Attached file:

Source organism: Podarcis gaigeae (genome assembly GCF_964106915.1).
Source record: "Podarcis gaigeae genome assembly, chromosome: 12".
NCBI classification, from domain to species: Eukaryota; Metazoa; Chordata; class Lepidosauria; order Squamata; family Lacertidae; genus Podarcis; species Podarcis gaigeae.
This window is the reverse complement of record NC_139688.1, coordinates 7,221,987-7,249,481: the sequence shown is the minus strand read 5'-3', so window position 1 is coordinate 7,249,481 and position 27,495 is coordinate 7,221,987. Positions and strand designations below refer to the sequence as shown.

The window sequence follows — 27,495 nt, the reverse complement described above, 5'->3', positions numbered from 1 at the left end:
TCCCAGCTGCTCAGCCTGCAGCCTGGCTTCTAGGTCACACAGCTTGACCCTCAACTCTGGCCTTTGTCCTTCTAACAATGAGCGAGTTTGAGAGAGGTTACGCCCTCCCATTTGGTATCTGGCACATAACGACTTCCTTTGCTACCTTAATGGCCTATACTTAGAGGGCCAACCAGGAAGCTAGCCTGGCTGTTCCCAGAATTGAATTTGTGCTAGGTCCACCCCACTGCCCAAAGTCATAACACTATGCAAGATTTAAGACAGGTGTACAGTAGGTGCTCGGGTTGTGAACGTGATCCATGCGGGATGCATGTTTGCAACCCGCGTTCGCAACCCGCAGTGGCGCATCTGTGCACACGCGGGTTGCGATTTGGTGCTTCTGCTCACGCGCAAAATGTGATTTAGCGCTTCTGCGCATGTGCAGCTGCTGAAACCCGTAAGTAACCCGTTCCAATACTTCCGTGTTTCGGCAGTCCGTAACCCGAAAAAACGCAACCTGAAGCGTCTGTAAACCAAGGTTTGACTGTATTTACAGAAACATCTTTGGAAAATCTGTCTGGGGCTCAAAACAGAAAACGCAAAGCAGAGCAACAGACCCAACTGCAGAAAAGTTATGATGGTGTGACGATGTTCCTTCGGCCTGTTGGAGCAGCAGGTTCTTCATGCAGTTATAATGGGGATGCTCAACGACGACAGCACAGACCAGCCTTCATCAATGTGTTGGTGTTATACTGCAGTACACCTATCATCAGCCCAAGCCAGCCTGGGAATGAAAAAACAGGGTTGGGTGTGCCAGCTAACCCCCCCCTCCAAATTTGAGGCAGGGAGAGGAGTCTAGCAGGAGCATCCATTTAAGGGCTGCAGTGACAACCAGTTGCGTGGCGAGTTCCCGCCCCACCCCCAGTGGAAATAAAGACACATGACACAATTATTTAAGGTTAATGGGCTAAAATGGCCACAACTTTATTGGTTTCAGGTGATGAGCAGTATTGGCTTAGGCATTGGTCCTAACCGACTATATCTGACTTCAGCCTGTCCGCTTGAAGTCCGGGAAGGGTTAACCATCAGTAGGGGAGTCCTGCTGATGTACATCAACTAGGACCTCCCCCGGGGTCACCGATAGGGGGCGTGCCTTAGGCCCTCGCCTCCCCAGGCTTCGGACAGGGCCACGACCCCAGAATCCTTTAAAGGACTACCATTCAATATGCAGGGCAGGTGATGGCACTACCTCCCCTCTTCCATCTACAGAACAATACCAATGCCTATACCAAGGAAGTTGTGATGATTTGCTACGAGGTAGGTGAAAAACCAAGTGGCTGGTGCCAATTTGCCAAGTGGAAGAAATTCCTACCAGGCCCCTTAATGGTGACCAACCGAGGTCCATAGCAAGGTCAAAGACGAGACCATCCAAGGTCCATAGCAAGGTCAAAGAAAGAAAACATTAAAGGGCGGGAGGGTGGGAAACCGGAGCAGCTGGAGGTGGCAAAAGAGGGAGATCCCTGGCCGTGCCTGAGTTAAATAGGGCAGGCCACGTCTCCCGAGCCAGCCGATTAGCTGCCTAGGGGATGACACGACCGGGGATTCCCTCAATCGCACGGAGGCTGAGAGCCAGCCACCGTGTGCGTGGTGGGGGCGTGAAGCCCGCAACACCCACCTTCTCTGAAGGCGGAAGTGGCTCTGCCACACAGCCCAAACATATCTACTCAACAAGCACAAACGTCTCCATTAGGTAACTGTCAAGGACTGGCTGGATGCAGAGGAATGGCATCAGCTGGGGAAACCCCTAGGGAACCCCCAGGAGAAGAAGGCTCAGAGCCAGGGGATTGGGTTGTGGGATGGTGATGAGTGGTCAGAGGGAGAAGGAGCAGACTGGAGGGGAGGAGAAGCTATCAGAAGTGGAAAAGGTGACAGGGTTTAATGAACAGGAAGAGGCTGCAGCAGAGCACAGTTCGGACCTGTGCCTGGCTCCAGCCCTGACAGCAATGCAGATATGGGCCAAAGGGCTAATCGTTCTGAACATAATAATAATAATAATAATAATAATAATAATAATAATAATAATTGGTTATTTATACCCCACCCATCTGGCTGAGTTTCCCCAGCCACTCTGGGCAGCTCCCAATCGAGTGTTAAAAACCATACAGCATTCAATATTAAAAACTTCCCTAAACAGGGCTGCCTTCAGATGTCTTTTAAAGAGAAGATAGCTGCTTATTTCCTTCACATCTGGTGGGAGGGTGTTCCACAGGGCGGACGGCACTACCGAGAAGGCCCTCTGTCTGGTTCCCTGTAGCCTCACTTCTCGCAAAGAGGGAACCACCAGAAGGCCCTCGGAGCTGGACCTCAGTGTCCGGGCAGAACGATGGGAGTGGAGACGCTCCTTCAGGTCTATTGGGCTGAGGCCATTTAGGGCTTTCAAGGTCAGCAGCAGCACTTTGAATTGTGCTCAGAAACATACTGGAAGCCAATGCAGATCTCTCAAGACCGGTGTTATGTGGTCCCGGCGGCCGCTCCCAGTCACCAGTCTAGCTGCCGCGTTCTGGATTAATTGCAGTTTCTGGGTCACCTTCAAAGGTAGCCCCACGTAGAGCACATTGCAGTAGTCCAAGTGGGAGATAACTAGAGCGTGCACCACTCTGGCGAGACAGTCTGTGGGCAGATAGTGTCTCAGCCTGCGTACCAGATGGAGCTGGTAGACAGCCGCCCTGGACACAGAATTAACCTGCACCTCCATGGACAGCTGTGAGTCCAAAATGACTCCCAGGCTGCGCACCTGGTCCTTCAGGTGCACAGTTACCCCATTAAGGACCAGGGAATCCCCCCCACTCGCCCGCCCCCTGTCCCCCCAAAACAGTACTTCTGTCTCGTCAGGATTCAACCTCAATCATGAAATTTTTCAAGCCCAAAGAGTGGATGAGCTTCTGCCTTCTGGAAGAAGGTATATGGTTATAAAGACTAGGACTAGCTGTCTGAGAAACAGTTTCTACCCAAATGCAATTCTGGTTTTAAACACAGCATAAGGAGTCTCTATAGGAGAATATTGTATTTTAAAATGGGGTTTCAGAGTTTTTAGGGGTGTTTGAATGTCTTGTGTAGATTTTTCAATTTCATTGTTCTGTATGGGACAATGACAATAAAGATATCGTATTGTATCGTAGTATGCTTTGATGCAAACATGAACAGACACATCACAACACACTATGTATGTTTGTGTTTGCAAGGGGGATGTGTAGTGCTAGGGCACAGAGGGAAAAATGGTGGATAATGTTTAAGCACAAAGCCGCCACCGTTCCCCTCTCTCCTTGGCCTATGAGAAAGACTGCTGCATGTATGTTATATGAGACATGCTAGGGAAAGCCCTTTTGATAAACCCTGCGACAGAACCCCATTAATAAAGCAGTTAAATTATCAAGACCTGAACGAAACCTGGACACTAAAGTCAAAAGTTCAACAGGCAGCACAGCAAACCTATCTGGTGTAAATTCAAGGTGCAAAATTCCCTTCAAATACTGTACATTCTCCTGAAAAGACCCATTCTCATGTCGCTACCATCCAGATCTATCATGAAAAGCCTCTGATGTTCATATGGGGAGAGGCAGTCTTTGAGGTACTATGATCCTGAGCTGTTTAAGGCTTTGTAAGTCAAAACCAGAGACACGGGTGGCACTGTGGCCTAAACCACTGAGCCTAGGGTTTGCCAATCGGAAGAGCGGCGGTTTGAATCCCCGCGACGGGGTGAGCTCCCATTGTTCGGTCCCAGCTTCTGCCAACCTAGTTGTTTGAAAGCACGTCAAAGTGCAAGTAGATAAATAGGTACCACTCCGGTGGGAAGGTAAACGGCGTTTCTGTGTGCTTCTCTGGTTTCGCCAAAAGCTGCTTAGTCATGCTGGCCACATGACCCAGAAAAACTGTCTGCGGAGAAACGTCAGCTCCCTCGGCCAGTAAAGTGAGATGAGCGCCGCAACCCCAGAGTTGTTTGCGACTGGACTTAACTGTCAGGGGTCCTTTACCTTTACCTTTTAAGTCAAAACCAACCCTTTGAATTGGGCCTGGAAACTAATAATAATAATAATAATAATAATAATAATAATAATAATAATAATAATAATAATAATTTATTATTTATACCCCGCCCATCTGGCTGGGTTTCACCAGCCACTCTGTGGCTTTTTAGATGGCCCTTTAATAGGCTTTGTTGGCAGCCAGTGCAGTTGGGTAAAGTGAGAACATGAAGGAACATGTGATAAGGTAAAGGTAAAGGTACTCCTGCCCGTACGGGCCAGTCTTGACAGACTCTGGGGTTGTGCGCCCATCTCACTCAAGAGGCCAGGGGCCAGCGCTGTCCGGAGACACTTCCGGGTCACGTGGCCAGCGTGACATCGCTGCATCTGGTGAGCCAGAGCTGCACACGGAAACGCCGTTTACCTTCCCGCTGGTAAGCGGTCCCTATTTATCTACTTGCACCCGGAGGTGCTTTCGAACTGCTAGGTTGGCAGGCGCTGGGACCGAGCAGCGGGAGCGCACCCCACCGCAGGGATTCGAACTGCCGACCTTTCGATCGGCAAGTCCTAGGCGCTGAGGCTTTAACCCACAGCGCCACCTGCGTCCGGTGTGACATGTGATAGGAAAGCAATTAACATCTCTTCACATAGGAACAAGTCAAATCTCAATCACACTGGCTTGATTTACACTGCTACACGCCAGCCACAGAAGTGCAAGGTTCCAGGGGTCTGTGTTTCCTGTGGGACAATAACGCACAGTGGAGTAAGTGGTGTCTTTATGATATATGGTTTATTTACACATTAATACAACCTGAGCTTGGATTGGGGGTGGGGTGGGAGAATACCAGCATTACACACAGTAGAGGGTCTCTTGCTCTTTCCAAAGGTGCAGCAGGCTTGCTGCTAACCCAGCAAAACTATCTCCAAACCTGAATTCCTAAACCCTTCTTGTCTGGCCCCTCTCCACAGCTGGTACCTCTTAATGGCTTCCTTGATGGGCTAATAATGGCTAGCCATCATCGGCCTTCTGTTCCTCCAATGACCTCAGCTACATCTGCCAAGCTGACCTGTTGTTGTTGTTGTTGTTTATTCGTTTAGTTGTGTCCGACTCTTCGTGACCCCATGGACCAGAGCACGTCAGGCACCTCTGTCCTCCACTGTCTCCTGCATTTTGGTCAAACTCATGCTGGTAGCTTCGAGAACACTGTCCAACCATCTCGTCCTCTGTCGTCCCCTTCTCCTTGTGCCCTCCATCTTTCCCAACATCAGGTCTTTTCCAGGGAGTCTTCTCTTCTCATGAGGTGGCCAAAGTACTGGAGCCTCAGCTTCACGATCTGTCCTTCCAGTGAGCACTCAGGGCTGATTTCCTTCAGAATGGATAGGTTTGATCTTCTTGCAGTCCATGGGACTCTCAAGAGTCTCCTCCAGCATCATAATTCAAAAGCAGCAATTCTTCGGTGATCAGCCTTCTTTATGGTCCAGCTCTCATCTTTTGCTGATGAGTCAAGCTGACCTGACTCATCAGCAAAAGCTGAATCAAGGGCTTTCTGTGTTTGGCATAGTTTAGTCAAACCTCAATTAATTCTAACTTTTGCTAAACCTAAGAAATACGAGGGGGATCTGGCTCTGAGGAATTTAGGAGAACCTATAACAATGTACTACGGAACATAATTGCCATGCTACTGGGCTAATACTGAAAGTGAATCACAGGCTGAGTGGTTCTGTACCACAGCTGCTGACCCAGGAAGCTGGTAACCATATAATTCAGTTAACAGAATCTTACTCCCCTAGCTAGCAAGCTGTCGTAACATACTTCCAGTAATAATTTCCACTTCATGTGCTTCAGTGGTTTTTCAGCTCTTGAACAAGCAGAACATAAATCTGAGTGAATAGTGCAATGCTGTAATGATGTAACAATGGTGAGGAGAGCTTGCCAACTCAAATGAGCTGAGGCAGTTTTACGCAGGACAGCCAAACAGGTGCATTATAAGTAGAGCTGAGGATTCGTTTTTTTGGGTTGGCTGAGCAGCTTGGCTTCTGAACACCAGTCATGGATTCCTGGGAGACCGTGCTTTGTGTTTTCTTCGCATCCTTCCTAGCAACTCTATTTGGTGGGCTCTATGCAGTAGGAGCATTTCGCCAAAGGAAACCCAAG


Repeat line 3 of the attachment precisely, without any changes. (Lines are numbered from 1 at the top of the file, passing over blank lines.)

NCBI classification, from domain to species: Eukaryota; Metazoa; Chordata; class Lepidosauria; order Squamata; family Lacertidae; genus Podarcis; species Podarcis gaigeae.